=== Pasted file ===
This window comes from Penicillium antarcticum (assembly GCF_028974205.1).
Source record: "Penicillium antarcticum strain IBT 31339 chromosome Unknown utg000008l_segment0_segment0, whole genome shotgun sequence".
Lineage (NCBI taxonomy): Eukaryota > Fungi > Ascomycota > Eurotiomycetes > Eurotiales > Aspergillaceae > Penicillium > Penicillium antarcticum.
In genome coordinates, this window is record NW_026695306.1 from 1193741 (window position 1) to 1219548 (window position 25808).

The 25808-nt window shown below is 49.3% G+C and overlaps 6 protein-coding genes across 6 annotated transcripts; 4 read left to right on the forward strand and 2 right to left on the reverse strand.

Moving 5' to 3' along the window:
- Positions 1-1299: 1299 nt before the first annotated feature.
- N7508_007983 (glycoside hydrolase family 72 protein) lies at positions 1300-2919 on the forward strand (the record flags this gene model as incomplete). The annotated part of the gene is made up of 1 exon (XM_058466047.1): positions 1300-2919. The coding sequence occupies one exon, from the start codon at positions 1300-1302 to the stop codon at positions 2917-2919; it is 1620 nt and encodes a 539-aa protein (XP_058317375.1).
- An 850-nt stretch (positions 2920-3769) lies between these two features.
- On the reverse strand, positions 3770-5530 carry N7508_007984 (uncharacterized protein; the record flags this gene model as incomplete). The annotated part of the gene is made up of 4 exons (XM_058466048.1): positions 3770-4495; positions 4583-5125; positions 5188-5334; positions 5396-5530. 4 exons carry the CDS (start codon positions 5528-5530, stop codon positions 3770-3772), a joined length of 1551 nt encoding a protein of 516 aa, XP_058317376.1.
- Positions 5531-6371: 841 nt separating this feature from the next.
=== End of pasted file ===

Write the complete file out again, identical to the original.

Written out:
This window comes from Penicillium antarcticum (assembly GCF_028974205.1).
Source record: "Penicillium antarcticum strain IBT 31339 chromosome Unknown utg000008l_segment0_segment0, whole genome shotgun sequence".
Lineage (NCBI taxonomy): Eukaryota > Fungi > Ascomycota > Eurotiomycetes > Eurotiales > Aspergillaceae > Penicillium > Penicillium antarcticum.
In genome coordinates, this window is record NW_026695306.1 from 1193741 (window position 1) to 1219548 (window position 25808).

The 25808-nt window shown below is 49.3% G+C and overlaps 6 protein-coding genes across 6 annotated transcripts; 4 read left to right on the forward strand and 2 right to left on the reverse strand.

Moving 5' to 3' along the window:
- Positions 1-1299: 1299 nt before the first annotated feature.
- N7508_007983 (glycoside hydrolase family 72 protein) lies at positions 1300-2919 on the forward strand (the record flags this gene model as incomplete). The annotated part of the gene is made up of 1 exon (XM_058466047.1): positions 1300-2919. The coding sequence occupies one exon, from the start codon at positions 1300-1302 to the stop codon at positions 2917-2919; it is 1620 nt and encodes a 539-aa protein (XP_058317375.1).
- An 850-nt stretch (positions 2920-3769) lies between these two features.
- On the reverse strand, positions 3770-5530 carry N7508_007984 (uncharacterized protein; the record flags this gene model as incomplete). The annotated part of the gene is made up of 4 exons (XM_058466048.1): positions 3770-4495; positions 4583-5125; positions 5188-5334; positions 5396-5530. 4 exons carry the CDS (start codon positions 5528-5530, stop codon positions 3770-3772), a joined length of 1551 nt encoding a protein of 516 aa, XP_058317376.1.
- Positions 5531-6371: 841 nt separating this feature from the next.